It's not just the students. Faculty members do it. Board members do it. It's a cheap way to look smart and can lead to a toxic environment if left unchecked. It's much harder to make positive work than to criticize.

"Think not that I am come to send peace on earth: I came not to send peace, but a sword.

For I am come to set a man at variance against his father, and the daughter against her mother, and the daughter in law against her mother in law.

And a man's foes shall be they of his own household."

I guess I go with Nietzsche's idea that Christianity is an inherently negative faith. There isn't anything inherently wrong with that, but you're basically trying to live divine law in a material world. That's not exactly going to bring out the kind and trusting in people, even if the divine law is love.

Frankly my opinion on the majority of religious people I’ve met is that they aren’t actually religious and just want a club that encourages them to be a bit nicer, bit more prudent, and where people are a bit more friendly. Sometimes I worry that they are messing with something immensely powerful as if it’s a toy but perhaps it’s not my place to consider that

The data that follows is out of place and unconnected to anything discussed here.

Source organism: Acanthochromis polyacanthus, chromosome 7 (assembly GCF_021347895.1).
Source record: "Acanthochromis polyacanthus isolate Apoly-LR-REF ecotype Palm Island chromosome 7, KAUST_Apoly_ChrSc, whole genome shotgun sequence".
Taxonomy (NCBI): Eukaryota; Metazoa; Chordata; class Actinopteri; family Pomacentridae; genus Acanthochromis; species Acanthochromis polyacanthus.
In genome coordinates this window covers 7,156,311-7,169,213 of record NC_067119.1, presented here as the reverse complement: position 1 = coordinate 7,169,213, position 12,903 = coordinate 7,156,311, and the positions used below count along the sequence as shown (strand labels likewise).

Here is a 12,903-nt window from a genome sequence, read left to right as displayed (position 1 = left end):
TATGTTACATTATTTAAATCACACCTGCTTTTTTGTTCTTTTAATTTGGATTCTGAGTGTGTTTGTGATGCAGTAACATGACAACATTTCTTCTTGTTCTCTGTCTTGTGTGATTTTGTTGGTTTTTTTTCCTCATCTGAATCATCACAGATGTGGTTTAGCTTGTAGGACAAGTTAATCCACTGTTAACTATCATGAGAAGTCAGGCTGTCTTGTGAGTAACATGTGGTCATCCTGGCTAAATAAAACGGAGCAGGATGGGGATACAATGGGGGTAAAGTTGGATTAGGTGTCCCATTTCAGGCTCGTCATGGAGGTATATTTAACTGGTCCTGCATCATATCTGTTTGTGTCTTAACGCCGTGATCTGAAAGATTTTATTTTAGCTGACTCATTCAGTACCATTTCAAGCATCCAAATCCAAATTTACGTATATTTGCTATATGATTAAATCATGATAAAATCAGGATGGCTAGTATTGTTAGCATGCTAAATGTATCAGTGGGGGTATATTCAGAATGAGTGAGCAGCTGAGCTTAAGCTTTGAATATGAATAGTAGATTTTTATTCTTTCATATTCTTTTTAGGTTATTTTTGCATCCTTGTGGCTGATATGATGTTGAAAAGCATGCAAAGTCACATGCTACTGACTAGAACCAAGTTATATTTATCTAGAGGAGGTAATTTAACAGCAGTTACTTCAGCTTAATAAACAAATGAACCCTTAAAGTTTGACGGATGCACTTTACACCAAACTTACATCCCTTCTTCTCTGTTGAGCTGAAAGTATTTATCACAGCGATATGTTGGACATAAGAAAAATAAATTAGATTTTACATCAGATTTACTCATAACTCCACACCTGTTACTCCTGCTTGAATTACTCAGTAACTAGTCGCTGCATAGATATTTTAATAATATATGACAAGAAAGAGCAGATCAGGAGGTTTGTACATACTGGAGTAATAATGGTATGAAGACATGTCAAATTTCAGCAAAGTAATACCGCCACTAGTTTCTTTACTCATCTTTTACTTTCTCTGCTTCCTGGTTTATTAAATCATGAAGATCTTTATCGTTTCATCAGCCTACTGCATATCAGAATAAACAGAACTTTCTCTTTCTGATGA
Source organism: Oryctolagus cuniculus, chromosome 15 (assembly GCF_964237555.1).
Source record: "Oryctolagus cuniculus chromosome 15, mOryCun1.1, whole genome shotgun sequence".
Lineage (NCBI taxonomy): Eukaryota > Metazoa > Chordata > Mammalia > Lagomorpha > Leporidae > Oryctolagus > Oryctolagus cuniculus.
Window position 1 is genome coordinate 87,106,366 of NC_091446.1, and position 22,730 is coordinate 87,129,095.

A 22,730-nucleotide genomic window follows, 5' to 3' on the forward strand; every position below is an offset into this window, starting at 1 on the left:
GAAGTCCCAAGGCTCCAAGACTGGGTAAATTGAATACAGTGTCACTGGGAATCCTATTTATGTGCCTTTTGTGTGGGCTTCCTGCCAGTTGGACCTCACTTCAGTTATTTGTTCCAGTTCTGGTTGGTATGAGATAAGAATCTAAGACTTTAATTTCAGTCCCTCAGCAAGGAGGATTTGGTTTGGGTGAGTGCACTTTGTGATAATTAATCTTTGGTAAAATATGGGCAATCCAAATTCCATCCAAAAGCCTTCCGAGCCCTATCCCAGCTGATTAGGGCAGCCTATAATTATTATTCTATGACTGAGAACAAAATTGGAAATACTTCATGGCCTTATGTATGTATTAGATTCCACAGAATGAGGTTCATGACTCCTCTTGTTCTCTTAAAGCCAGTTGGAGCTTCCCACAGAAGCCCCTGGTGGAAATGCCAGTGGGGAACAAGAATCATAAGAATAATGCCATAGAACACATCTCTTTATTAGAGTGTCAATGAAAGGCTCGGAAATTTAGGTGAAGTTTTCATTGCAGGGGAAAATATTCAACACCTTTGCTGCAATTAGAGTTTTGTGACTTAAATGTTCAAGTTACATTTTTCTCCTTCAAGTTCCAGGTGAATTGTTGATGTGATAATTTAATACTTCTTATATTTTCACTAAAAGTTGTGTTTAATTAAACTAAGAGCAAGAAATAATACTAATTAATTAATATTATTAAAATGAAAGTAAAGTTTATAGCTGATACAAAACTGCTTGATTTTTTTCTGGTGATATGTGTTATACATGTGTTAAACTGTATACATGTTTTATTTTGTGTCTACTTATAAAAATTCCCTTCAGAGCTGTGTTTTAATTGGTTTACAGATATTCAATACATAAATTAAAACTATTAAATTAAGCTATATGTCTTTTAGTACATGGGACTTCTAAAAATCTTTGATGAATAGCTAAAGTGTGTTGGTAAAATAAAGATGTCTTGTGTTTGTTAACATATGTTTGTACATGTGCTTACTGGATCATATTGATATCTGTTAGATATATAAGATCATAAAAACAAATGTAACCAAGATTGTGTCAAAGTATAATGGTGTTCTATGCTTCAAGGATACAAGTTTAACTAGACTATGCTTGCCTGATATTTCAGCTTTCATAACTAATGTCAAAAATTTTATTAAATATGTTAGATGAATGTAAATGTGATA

I find negative reviews better since they tend to have actual discussion of issues and flaws. If it is someone giving 1 star because of the post office or because Wolfenstein dares to portray nazis in a bad light you roll your eyes and move on.

I think a positive review could have a similar impact but it would need to be really detailed like say "I did the math and this is the optimal price point for data storage vs cost".

The issue mentioned of expected rank inflation from unrealistic standards is probably why. We are used to cheap crap being called awesome and the greatest thing ever and filter out the noise.